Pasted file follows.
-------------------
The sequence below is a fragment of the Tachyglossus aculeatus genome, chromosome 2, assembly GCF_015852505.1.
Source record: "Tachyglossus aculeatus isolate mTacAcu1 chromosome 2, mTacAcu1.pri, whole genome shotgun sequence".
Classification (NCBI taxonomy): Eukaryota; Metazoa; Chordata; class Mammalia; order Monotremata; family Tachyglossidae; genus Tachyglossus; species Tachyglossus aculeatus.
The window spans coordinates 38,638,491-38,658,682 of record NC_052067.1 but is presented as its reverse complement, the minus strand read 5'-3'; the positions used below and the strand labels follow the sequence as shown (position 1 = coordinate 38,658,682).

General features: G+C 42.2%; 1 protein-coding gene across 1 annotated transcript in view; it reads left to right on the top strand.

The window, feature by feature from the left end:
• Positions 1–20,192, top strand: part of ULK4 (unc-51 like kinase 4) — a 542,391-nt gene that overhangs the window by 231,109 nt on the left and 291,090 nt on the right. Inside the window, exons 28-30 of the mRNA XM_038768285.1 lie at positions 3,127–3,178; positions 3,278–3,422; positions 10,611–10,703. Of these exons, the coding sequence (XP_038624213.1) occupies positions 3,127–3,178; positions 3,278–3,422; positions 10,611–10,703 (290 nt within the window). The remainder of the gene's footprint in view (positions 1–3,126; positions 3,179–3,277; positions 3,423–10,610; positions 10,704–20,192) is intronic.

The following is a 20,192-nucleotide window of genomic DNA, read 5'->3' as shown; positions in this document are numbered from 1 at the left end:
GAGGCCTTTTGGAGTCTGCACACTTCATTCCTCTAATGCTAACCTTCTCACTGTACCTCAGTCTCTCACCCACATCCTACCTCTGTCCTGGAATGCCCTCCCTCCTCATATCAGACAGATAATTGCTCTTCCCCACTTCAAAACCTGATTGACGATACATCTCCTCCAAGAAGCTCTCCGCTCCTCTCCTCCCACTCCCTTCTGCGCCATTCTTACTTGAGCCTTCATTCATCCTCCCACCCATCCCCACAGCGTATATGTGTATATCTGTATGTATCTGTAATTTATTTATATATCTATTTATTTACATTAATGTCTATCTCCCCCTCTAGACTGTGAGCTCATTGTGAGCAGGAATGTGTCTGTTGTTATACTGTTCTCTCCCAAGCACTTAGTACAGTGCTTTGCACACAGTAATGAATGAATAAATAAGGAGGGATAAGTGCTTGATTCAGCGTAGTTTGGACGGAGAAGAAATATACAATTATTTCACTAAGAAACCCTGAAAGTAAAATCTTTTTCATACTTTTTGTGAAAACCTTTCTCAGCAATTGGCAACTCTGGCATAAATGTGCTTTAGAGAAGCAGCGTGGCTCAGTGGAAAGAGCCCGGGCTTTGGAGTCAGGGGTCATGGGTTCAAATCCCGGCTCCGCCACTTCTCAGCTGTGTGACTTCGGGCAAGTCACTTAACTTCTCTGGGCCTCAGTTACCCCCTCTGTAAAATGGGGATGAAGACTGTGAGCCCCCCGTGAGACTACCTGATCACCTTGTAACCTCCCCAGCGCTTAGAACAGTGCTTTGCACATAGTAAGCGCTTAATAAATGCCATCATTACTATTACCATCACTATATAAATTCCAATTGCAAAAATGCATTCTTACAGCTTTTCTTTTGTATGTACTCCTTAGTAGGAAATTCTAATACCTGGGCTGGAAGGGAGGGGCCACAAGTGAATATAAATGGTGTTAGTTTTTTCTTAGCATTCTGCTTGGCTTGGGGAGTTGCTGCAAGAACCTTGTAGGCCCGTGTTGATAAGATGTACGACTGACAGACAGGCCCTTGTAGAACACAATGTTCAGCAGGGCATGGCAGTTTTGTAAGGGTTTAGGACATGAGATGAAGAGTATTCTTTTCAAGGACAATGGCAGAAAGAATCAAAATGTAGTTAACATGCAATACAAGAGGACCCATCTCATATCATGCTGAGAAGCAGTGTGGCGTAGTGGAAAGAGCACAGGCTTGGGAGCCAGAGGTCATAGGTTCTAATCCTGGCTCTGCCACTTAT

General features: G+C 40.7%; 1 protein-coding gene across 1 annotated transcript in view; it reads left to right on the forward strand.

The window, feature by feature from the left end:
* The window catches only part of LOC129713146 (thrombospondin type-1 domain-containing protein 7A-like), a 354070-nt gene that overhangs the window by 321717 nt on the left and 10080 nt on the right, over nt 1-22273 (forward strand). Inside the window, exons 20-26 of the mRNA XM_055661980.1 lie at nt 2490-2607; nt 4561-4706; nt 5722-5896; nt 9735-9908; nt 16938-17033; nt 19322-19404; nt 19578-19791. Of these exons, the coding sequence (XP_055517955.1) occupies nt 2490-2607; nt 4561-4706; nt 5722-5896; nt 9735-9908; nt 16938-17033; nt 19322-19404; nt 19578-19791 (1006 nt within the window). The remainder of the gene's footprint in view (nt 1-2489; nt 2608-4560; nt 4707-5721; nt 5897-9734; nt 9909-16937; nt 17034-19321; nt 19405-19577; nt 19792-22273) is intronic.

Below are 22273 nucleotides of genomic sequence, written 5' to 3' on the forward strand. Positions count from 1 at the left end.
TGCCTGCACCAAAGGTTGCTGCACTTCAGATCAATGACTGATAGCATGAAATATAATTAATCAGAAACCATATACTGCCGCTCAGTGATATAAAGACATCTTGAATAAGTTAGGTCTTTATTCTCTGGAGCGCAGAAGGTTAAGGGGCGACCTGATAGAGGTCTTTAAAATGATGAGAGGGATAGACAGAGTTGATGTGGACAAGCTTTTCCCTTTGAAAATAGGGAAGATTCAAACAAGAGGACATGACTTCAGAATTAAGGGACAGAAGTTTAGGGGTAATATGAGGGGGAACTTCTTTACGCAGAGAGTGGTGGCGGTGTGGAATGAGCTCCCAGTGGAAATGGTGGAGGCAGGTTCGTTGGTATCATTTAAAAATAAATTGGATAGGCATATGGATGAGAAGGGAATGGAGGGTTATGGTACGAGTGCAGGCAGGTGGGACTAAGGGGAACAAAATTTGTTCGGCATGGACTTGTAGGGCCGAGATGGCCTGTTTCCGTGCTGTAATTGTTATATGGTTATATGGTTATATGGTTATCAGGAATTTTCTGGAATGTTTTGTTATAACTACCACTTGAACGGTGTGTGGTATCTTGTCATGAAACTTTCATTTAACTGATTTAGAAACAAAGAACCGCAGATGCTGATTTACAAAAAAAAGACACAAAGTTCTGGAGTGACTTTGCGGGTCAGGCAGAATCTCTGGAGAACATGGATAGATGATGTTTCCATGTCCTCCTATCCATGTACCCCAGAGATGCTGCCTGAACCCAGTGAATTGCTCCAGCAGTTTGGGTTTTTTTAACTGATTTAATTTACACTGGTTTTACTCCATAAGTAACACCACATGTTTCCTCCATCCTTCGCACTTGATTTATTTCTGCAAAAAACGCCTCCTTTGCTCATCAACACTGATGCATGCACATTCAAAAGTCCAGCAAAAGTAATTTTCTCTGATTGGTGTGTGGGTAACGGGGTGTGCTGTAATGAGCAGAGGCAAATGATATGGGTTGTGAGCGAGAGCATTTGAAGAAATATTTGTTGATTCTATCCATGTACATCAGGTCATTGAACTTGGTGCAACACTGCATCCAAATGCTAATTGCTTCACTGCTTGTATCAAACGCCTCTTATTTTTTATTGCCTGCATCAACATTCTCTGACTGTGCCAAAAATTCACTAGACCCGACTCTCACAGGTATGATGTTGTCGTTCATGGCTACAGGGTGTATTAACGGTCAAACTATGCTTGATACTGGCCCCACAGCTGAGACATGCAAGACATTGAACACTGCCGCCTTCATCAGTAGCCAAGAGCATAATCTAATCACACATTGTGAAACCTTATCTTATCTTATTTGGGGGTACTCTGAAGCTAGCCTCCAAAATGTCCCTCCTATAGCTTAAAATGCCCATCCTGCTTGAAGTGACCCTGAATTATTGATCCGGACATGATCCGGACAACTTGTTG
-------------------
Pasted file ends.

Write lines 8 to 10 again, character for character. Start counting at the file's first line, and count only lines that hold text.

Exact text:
The following is a 20,192-nucleotide window of genomic DNA, read 5'->3' as shown; positions in this document are numbered from 1 at the left end:
GAGGCCTTTTGGAGTCTGCACACTTCATTCCTCTAATGCTAACCTTCTCACTGTACCTCAGTCTCTCACCCACATCCTACCTCTGTCCTGGAATGCCCTCCCTCCTCATATCAGACAGATAATTGCTCTTCCCCACTTCAAAACCTGATTGACGATACATCTCCTCCAAGAAGCTCTCCGCTCCTCTCCTCCCACTCCCTTCTGCGCCATTCTTACTTGAGCCTTCATTCATCCTCCCACCCATCCCCACAGCGTATATGTGTATATCTGTATGTATCTGTAATTTATTTATATATCTATTTATTTACATTAATGTCTATCTCCCCCTCTAGACTGTGAGCTCATTGTGAGCAGGAATGTGTCTGTTGTTATACTGTTCTCTCCCAAGCACTTAGTACAGTGCTTTGCACACAGTAATGAATGAATAAATAAGGAGGGATAAGTGCTTGATTCAGCGTAGTTTGGACGGAGAAGAAATATACAATTATTTCACTAAGAAACCCTGAAAGTAAAATCTTTTTCATACTTTTTGTGAAAACCTTTCTCAGCAATTGGCAACTCTGGCATAAATGTGCTTTAGAGAAGCAGCGTGGCTCAGTGGAAAGAGCCCGGGCTTTGGAGTCAGGGGTCATGGGTTCAAATCCCGGCTCCGCCACTTCTCAGCTGTGTGACTTCGGGCAAGTCACTTAACTTCTCTGGGCCTCAGTTACCCCCTCTGTAAAATGGGGATGAAGACTGTGAGCCCCCCGTGAGACTACCTGATCACCTTGTAACCTCCCCAGCGCTTAGAACAGTGCTTTGCACATAGTAAGCGCTTAATAAATGCCATCATTACTATTACCATCACTATATAAATTCCAATTGCAAAAATGCATTCTTACAGCTTTTCTTTTGTATGTACTCCTTAGTAGGAAATTCTAATACCTGGGCTGGAAGGGAGGGGCCACAAGTGAATATAAATGGTGTTAGTTTTTTCTTAGCATTCTGCTTGGCTTGGGGAGTTGCTGCAAGAACCTTGTAGGCCCGTGTTGATAAGATGTACGACTGACAGACAGGCCCTTGTAGAACACAATGTTCAGCAGGGCATGGCAGTTTTGTAAGGGTTTAGGACATGAGATGAAGAGTATTCTTTTCAAGGACAATGGCAGAAAGAATCAAAATGTAGTTAACATGCAATACAAGAGGACCCATCTCATATCATGCTGAGAAGCAGTGTGGCGTAGTGGAAAGAGCACAGGCTTGGGAGCCAGAGGTCATAGGTTCTAATCCTGGCTCTGCCACTTAT

General features: G+C 40.7%; 1 protein-coding gene across 1 annotated transcript in view; it reads left to right on the forward strand.